er-facing systems. Rarely focused on only one component of a
system, he architects, designs, manages, and implements large-
scale applications from start to finish with mission-critical imple
mentations and deadlines.
Of course, that’s all fancy-talk for saying that Brett’s a geek,
spending most of his day in front of a computer with his hands
flying across a keyboard. Currently, he spends most of his time
working on NASA projects, which sounds much cooler than it actually is. But hey,
maybe that satellite overhead really is controlled by PHP and MySQL
Nan Barber (editor) has been working on the Missing Manual series since its incep-
tion. She lives in Boston with her husband and various electronic devices. Email:
Holly Bauer (production editor) lives in Ye Olde Cambridge, Massachusetts, where
she is an avid home cook, prolific DIYer, and mid-century modern furniture design
enthusiast. Email:
Bob Russell (copyeditor) is a documentation specialist and President of Octal Pub
lishing, Inc., in Salem, New Hampshire (
). Email:
Bob Pfahler (indexer) is a freelance indexer. For the past five years, he has indexed
many computer books as well as biographies, history, and business books. When
he is not working, he likes to take bike rides in the foothills outside of Denver. He in
dexed this book as an associate for Potomac Indexing (
Roger House (technical reviewer) is a freelance software developer living in northern
California. He has written code in many languages for various kinds of applications.
He enjoys algorithm design, use of data structures, and applications of mathematics.
. Email:
Steve Suehring (technical reviewer) is a technical architect with an extensive back
ground finding simple solutions to complex problems. Steve plays several musical
instruments (not at the same time) and can be reached through his website
. braingia.org
Acknowledgments are nearly impossible to do well. Before you can thank anyone
of substance, the music swells and they’re shuing you o stage. Seriously, apart
from the writing, there’s my wife, Leigh, and my kids, Dean, Robbie, and Addie.
Any energy or joy or relaxation that happens during the long writing process filters
through those four, and there are never enough royalties to cover the time lost with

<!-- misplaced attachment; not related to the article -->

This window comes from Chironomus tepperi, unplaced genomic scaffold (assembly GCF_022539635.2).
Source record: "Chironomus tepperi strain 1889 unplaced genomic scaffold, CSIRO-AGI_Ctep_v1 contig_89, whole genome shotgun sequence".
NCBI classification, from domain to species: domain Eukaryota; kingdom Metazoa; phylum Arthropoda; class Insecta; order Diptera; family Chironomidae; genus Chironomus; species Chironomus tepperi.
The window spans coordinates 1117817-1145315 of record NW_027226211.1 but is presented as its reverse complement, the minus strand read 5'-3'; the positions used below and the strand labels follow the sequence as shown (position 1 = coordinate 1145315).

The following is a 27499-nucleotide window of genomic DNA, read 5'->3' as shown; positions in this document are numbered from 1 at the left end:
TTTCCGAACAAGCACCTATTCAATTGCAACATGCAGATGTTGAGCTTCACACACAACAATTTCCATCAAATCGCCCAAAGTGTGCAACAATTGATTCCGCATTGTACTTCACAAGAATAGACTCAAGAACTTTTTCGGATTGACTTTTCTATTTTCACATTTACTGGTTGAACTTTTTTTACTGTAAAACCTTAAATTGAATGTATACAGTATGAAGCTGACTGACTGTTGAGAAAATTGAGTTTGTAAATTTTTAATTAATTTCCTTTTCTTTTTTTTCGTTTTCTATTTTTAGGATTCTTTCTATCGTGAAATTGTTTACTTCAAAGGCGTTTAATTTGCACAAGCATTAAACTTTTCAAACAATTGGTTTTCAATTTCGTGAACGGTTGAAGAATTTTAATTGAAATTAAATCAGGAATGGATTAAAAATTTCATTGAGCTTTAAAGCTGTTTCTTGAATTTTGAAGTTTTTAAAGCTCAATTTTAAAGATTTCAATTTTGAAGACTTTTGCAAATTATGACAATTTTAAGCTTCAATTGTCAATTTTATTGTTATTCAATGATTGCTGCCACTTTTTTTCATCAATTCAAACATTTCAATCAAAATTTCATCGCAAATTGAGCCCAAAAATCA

them. I suppose it’s a reflection of their love and support for me that they’re OK
with me writing anyway.
There’s certainly the writing. Brian Sawyer was the first guy to call me when I became
available to write, and he called when I was really in need of just what he gave me:
excitement about me writing and encouragement that I could write for the Missing
Manual series. I won’t forget that call anytime soon. And, there’s Nan Barber, who
IM’ed and emailed me throughout the entire process. She showed a really unhealthy
level of trust that wasn’t earned, and I’m quite thankful especially in the dark days of
early August, when I had hundreds of pages left to write, in just a few short weeks.
Roger House and Steve Suehring, my technical reviewers, were both picky and
gentle. That’s about all you can ask. And Steve filled out my PHP holes. He caught
one particularly nasty issue that I think vastly improved the book. You don’t realize
this, but you owe him a real debt of thanks if this book helps you.

Brett McLaughlin
Missing Manuals are witty, superbly written guides to computer products that don’t
come with printed manuals (which is just about all of them). Each book features a
handcrafted index and cross-references to specific pages (not just chapters).
Recent and upcoming titles include:
Access 2010: The Missing Manual
by Matthew MacDonald
Adobe Edge Animate: The Missing Manual
by Chris Grover
Buying a Home: The Missing Manual
by Nancy Conner
CSS3: The Missing Manual, Third Edition,
by David Sawyer McFarland
Creating a Website: The Missing Manual, Third Edition,
by Matthew MacDonald
David Pogue’s Digital Photography: The Missing Manual
by David Pogue
Dreamweaver CS5.5: The Missing Manual
by David Sawyer McFarland
Droid 2: The Missing Manual
by Preston Gralla
Droid X2: The Missing Manual
by Preston Gralla
Excel 2010: The Missing Manual
by Matthew MacDonald
Facebook: The Missing Manual, Third Edition
by E.A. Vander Veer
FileMaker Pro 12: The Missing Manual
by Susan Prosser and Stuart Gripman
Flash CS5.5: The Missing Manual